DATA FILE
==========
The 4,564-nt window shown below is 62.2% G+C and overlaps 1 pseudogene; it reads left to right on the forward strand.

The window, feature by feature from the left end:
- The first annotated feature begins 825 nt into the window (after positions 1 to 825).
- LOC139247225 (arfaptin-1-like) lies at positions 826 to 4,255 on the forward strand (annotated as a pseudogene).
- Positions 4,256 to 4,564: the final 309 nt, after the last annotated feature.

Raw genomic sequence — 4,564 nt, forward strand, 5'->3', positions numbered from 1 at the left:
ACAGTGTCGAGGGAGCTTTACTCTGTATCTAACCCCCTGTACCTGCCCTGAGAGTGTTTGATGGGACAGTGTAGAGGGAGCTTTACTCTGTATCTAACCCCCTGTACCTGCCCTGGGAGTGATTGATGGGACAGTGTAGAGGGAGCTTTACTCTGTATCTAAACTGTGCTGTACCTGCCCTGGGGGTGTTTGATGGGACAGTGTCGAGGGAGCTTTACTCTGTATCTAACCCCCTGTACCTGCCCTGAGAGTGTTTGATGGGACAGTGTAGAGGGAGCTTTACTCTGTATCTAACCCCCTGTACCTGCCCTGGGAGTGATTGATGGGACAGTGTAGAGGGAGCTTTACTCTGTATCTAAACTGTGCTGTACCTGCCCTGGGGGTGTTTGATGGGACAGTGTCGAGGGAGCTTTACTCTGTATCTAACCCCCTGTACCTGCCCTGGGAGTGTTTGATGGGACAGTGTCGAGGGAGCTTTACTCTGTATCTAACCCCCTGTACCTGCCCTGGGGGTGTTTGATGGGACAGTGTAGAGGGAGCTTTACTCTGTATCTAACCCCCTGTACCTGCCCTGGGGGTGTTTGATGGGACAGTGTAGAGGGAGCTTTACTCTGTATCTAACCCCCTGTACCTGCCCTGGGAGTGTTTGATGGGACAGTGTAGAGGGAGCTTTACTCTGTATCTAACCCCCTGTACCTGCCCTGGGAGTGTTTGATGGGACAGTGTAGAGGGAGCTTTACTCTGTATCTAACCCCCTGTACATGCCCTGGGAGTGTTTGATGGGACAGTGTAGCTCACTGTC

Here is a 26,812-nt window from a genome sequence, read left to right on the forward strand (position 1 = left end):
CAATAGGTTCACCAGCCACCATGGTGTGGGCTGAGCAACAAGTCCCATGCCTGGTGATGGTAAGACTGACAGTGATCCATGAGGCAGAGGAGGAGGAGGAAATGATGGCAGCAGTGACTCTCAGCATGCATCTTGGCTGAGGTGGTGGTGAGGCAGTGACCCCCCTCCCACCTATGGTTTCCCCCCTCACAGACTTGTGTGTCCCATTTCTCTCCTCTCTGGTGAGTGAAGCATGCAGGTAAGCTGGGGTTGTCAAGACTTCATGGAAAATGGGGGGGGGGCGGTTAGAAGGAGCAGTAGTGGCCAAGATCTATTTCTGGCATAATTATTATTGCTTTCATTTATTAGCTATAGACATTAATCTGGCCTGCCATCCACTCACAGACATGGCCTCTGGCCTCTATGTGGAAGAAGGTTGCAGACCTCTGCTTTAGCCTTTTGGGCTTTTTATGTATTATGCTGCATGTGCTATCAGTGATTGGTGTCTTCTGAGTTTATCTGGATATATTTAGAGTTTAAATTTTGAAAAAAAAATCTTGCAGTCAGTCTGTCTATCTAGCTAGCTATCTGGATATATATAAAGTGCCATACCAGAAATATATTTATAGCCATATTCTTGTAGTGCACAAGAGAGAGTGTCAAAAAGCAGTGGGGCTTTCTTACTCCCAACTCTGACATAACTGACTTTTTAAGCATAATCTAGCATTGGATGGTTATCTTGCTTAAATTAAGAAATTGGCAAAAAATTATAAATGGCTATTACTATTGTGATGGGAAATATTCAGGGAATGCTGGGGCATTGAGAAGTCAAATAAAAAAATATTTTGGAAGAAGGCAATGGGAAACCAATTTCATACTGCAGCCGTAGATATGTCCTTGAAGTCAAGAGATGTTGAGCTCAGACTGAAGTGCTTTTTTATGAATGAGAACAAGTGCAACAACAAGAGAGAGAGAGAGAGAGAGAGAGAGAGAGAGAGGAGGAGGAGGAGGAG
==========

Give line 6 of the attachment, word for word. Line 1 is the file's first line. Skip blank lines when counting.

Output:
Raw genomic sequence — 4,564 nt, forward strand, 5'->3', positions numbered from 1 at the left: